Cuba and the Cold War

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  • Cuba
    • In 1959 Castro took power from Batista
      • Castro inherited  significant urban and rural divides and  division between mulatto and Afro-Cubans and the white elite
      • Foreign investors controlled the economy and owned about 75% of the farmland, 90% of the essential services and 40% of the sugar production
      • On July 26th 1953, at the age of 26, he led a group of 165 students in an attack on the Moncada military barracks near Santiago
        • His trial brought him to the attention of the public.  His speech ‘history will absolve me’ was published and he became a national hero
        • Castro returned on Dec 2 1956 with 81 people
          • They landed in daylight and were attacked by the air force.  Most of the rebels were killed. 12 regrouped in the Sierra Maestra Mountains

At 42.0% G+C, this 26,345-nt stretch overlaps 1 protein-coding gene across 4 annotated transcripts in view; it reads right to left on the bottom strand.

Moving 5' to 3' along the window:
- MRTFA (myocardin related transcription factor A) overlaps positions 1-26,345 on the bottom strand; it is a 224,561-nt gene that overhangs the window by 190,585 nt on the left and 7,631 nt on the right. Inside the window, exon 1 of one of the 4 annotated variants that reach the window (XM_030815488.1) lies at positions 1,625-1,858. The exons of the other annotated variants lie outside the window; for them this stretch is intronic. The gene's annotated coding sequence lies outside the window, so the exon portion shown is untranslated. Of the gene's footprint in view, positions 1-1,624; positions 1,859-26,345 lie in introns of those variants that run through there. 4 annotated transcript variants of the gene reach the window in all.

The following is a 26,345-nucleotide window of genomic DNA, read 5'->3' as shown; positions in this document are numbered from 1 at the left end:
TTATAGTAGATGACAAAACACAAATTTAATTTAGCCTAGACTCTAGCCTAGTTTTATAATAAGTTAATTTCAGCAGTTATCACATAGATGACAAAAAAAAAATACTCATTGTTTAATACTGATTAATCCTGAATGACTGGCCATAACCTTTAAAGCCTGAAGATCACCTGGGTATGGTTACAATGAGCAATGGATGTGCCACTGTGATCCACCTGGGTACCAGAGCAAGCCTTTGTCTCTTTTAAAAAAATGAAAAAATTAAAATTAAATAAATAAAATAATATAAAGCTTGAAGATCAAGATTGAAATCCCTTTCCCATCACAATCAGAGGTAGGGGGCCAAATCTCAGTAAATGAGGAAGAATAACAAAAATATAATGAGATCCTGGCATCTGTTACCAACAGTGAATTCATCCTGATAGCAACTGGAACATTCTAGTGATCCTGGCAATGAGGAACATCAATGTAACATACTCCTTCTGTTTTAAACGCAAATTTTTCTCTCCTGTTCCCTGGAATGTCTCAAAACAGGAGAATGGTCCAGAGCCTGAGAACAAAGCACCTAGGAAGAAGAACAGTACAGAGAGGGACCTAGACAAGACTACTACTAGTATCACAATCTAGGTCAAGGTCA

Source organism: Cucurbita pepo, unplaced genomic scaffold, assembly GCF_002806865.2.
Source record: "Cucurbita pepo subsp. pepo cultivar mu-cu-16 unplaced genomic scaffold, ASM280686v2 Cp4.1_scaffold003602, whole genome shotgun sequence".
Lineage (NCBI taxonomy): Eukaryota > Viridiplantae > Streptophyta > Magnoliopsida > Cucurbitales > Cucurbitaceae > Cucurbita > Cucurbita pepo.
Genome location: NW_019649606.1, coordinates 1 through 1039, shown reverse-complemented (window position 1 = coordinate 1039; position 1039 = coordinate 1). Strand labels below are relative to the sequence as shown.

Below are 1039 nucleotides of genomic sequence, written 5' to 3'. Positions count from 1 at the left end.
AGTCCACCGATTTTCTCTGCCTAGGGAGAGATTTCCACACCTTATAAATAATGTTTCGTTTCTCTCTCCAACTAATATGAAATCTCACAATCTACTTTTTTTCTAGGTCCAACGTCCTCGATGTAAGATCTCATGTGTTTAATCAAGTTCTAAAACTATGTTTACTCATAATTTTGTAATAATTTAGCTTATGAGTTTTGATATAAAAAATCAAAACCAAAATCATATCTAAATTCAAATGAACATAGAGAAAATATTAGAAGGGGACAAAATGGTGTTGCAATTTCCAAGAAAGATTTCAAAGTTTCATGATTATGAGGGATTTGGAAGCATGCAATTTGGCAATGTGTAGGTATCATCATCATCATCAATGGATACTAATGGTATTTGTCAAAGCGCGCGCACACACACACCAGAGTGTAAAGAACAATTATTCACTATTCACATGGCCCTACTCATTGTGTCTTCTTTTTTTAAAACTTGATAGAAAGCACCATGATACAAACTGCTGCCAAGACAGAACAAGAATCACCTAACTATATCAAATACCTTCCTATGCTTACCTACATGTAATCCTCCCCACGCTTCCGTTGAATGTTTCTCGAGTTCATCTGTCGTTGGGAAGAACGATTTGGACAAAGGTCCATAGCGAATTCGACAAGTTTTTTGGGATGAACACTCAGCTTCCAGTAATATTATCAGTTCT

• They took reporter Herbert Matthews with them.  He wrote a series of articles which described a noble band of freedom fighters who were enduring hardships to fight oppression.  This won them support in the US 
              • In 1958 the rebels launched a three pronged assault that effectively cut the island in half.  The US refused to help Batista and had fled on 1 Jan 1959
    • Sugar
      • In 1959, sugar still accounted for 4/5 of Cuba’s export earnings
        • There were great disparities and rural workers earned only about ¼ of the average annual income
      • By the end of the 1950s, Cuba was one of the leading economies in Latin America with an annual income of $353 per capita in 1958
    • Castro took over the US owned telephone company.  He ordered the forced sale of vacant urban lots and slashed urban rents by 50%
      • Concentrated on national sovereignty, full employment, equal treatment of all citizens regardless of race or gender, education, healthcare

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